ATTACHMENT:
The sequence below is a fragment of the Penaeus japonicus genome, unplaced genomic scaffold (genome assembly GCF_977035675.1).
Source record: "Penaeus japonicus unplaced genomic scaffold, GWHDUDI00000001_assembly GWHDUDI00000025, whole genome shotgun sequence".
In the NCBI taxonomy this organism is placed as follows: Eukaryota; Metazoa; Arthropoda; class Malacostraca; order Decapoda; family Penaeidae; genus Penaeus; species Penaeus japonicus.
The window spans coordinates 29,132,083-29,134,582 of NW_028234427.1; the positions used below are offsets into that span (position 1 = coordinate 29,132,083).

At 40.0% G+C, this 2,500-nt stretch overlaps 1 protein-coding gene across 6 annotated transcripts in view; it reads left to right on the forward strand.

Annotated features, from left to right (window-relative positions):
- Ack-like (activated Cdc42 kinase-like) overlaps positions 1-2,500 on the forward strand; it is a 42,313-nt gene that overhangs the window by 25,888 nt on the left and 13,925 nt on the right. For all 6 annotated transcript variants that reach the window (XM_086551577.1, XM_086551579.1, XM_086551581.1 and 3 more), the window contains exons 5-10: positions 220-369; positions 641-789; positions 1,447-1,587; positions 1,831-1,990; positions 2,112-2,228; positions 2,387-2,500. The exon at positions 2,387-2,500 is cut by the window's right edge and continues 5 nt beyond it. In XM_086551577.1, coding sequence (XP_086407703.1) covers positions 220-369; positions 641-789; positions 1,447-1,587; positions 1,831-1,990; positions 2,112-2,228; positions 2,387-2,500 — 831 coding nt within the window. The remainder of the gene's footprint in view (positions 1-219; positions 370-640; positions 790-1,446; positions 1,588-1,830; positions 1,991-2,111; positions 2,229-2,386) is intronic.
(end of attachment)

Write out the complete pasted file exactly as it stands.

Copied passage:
The sequence below is a fragment of the Penaeus japonicus genome, unplaced genomic scaffold (genome assembly GCF_977035675.1).
Source record: "Penaeus japonicus unplaced genomic scaffold, GWHDUDI00000001_assembly GWHDUDI00000025, whole genome shotgun sequence".
In the NCBI taxonomy this organism is placed as follows: Eukaryota; Metazoa; Arthropoda; class Malacostraca; order Decapoda; family Penaeidae; genus Penaeus; species Penaeus japonicus.
The window spans coordinates 29,132,083-29,134,582 of NW_028234427.1; the positions used below are offsets into that span (position 1 = coordinate 29,132,083).

At 40.0% G+C, this 2,500-nt stretch overlaps 1 protein-coding gene across 6 annotated transcripts in view; it reads left to right on the forward strand.

Annotated features, from left to right (window-relative positions):
- Ack-like (activated Cdc42 kinase-like) overlaps positions 1-2,500 on the forward strand; it is a 42,313-nt gene that overhangs the window by 25,888 nt on the left and 13,925 nt on the right. For all 6 annotated transcript variants that reach the window (XM_086551577.1, XM_086551579.1, XM_086551581.1 and 3 more), the window contains exons 5-10: positions 220-369; positions 641-789; positions 1,447-1,587; positions 1,831-1,990; positions 2,112-2,228; positions 2,387-2,500. The exon at positions 2,387-2,500 is cut by the window's right edge and continues 5 nt beyond it. In XM_086551577.1, coding sequence (XP_086407703.1) covers positions 220-369; positions 641-789; positions 1,447-1,587; positions 1,831-1,990; positions 2,112-2,228; positions 2,387-2,500 — 831 coding nt within the window. The remainder of the gene's footprint in view (positions 1-219; positions 370-640; positions 790-1,446; positions 1,588-1,830; positions 1,991-2,111; positions 2,229-2,386) is intronic.